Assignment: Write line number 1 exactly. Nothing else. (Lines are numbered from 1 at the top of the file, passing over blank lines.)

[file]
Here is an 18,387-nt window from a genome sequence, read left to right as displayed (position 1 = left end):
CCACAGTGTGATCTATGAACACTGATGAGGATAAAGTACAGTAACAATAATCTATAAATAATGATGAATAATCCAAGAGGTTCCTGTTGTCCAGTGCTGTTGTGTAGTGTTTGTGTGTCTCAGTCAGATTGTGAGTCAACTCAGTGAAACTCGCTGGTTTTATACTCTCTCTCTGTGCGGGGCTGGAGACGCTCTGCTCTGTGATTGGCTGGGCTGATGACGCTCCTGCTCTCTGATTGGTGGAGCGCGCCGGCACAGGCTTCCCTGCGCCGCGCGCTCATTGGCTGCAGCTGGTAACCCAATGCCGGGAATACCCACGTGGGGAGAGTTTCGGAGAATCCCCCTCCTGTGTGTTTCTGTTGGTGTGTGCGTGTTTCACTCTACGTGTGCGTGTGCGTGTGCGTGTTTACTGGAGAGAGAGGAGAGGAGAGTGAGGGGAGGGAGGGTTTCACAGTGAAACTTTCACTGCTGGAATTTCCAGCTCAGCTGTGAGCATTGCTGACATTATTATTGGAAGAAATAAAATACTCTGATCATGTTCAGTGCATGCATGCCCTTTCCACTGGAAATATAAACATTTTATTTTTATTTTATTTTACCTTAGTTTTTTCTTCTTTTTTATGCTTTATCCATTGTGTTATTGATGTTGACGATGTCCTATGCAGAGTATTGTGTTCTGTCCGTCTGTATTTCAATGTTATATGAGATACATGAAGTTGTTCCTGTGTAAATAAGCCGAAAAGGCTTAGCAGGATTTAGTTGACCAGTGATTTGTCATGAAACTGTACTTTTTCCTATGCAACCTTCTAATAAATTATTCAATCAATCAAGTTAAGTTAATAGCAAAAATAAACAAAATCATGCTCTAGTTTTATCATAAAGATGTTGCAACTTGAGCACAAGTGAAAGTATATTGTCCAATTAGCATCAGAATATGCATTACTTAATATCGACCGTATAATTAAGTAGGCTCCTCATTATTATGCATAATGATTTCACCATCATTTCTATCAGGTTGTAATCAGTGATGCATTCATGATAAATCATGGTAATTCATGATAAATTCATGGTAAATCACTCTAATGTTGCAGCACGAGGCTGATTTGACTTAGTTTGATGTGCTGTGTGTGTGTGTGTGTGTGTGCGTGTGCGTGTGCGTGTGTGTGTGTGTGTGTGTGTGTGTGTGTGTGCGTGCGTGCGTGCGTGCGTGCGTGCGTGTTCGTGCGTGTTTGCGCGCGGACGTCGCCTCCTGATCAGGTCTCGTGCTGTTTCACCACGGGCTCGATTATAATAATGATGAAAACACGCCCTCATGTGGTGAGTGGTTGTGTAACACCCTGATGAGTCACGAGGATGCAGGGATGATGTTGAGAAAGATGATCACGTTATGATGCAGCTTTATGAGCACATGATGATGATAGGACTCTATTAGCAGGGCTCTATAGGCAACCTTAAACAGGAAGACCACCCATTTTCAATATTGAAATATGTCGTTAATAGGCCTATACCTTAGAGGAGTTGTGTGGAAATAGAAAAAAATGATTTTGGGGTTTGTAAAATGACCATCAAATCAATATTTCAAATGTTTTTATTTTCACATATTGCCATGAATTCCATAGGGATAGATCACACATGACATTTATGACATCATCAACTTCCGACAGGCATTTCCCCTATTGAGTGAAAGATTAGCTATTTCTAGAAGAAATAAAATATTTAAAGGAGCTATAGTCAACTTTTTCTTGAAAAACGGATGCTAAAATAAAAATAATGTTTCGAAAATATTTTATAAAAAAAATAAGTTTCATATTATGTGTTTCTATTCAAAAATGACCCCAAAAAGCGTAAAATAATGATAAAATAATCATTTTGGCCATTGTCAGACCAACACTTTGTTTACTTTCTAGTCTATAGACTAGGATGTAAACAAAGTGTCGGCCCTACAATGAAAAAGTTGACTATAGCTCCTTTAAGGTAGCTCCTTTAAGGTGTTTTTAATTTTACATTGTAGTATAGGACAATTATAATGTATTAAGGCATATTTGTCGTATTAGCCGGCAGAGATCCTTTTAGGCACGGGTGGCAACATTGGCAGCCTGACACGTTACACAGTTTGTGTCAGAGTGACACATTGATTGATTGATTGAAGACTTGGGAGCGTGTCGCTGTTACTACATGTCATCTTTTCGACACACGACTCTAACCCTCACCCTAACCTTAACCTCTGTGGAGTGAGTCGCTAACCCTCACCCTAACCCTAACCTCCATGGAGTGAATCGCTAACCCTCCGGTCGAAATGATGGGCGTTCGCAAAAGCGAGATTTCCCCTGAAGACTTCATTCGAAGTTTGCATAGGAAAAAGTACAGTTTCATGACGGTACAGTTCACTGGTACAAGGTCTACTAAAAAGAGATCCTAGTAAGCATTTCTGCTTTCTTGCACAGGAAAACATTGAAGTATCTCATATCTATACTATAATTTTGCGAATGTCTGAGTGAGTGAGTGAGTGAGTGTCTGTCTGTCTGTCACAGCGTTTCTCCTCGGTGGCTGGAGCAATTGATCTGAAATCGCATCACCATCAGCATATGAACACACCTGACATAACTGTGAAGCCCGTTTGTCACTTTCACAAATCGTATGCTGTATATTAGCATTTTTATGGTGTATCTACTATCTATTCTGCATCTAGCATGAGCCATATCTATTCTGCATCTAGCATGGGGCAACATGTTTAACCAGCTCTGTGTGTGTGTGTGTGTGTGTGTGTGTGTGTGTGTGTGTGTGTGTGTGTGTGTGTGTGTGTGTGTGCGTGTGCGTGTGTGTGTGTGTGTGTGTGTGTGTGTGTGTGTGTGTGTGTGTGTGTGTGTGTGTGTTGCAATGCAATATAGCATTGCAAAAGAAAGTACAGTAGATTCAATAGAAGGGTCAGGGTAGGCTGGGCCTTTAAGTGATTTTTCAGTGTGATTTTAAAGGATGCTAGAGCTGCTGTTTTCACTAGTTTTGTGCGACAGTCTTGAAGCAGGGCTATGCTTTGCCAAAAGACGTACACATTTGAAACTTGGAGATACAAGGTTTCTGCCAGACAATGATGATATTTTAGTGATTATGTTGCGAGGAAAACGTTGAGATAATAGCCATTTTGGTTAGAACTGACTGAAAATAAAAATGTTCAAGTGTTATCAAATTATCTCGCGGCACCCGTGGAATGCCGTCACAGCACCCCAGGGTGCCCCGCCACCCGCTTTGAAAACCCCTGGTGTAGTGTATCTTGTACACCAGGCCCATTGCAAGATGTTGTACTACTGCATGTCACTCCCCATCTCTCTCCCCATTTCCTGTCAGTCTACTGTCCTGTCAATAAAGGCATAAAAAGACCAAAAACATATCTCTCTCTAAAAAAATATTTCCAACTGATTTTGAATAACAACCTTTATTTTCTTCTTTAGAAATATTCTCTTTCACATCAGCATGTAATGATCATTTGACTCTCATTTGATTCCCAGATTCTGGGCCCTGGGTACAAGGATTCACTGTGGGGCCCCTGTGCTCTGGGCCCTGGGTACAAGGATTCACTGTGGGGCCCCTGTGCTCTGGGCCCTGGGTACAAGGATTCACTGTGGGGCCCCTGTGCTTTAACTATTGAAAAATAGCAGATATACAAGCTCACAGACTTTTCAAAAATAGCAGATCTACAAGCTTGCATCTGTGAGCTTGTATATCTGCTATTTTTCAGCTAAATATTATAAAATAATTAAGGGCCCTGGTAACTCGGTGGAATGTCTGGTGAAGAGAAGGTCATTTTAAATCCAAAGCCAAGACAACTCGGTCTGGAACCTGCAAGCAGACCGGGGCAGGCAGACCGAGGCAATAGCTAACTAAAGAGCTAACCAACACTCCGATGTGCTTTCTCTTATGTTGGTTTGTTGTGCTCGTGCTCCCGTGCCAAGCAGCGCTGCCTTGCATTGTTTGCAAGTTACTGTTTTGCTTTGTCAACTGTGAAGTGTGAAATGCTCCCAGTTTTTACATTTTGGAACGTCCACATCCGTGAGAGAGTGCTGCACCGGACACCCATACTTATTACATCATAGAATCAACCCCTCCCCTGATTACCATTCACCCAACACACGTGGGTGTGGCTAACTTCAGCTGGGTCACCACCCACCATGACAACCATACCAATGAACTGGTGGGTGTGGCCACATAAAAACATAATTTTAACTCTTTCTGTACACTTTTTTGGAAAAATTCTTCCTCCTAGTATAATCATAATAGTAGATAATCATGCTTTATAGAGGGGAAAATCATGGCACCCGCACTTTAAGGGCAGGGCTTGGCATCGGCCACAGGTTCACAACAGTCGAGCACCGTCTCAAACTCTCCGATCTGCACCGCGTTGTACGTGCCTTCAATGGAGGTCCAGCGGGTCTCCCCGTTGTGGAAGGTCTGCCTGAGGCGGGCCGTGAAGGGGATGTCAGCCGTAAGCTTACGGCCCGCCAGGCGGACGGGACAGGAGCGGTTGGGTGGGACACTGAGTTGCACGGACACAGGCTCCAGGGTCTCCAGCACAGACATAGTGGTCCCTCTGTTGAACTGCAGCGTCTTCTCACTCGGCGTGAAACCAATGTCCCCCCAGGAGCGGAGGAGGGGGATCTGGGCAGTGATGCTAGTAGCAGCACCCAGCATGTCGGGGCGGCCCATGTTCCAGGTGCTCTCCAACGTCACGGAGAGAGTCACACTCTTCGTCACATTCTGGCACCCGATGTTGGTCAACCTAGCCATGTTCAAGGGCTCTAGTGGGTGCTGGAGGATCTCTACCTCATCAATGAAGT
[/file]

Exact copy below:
Here is an 18,387-nt window from a genome sequence, read left to right as displayed (position 1 = left end):